As the pandemic measures continue and restrictions, while starting to loosen, remain mostly in place, the impact on our mental wellness continues to increase and compound. The nature of stress is it is cumulative when the source of that stress is constant and unrelenting.
We need to manage our response to stress by managing our emotions, actions, and beliefs. They are all interconnected and build on each other forming a spiral of experiences.
You can control whether this is a spiral down or a spiral up by addressing emotions, actions, and beliefs.
In this post, I will focus on managing emotions.
Emotions need to be recognized or identified. Having the emotion itself is not good or bad… it just is. You should not judge or assign value to your emotions, or to those of your team. Emotions just are. They need to be acknowledged. This doesn’t mean it is ok to outwardly express negative emotions in all situations. It does mean you need to understand you are feeling something.
The next step is to deal with the emotions with the thinking or rational part of our brain. This may mean talking it out with someone, or looking at the underlying cause, or making some changes in our actions or beliefs. It may require a release, such as physical exercise, a good cry, or some other appropriate expression. All of these need to be done in the right place and at the right time.
If it is not an appropriate time or setting to have a good cry or get up and go for a run, emotions can be managed with a number of techniques, many are tied to various mindfulness practices. Here is a link to an easy to use mindfulness practice that is designed specifically for the workplace MindWell U. I can provide additional options and resources to consider.
The best way of managing emotions in the midst of a stressful or chaotic situation is to simply take a deep breath. In my in person and virtual training sessions, this is one of my favourite take home exercises. There are many variations that can be helpful. Find one that works for you and practice when you’re not in a stressful situation so it will be readily available when you need it.
As a leader, once you have identified your own emotions and are managing them you need to turn to your staff team. What are their emotions and how are they managing them?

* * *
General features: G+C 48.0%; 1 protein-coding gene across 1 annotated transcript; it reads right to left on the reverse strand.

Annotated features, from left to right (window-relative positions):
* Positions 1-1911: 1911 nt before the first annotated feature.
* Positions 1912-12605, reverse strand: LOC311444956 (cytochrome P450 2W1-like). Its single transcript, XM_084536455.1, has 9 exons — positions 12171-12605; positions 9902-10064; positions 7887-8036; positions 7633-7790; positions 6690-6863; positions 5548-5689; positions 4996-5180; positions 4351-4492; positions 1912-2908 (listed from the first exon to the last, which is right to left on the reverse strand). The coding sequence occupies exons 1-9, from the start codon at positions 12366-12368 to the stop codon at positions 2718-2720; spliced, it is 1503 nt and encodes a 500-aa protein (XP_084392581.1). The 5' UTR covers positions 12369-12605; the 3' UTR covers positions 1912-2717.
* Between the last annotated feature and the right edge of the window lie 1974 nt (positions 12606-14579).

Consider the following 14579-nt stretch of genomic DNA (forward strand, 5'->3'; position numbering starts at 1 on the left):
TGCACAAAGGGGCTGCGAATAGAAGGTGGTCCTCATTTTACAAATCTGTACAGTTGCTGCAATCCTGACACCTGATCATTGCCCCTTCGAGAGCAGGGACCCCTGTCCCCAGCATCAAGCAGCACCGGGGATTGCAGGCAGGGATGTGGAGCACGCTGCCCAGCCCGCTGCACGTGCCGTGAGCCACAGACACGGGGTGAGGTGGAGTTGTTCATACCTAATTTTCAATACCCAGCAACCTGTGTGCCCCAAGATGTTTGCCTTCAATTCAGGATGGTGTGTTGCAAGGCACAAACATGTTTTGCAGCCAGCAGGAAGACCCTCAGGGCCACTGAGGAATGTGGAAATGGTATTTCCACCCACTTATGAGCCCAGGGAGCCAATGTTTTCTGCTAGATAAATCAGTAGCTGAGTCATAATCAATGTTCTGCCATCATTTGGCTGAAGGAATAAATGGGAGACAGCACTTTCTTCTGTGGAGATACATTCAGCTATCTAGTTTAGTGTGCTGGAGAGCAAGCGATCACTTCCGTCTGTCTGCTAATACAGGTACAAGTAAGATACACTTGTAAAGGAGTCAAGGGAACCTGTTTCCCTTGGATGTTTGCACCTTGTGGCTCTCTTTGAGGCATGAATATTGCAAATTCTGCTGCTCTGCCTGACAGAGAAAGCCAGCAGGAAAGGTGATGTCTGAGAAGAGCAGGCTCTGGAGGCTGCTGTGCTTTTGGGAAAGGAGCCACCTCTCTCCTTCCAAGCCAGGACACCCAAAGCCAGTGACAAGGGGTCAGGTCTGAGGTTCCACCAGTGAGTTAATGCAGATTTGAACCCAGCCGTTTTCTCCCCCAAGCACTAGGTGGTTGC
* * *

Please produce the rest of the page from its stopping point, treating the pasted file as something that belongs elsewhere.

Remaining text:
To be able to determine this, you will need to have empathy and be open and approachable with all of your team members. You will need to recognise their signs and indicators that they are doing well or they are not doing well. Some people are easier to “read” than others. The ones who are harder to read really require a more intentional connection to be able to open up. Providing opportunities to meet privately and discuss accomplishments and identify potential challenges is a great way to build relationships and provides opportunity to discuss, without judgement, the emotional state of team members.
Just as with your emotions, those of your team are not good or bad, they just are. If your team is finding emotions such as anxiety or frustration or depression are getting in the way of being productive (personally as well as professionally) you should recommend supports and resources. The MindWell U program is one. Feel free to contact me for a list of other options. Many are at no cost or a nominal fee.
Once you are aware of and managing your own emotions and aware of the emotions of your team members, you are now in the best position to manage your relationships with your team and support them in managing their own emotions. Providing a safe open supportive environment will prepare you and your team to be more effective.
With emotions well managed, especially those consuming a lot of our energy like stress, anxiety, and depression, you and your team members will be more productive, focused, and be in a better position to succeed both now and as the return to work on site occurs.
If you would like to discuss any of this or related topics in more detail, please contact me to book your complimentary, confidential discussions session at firstname.lastname@example.org
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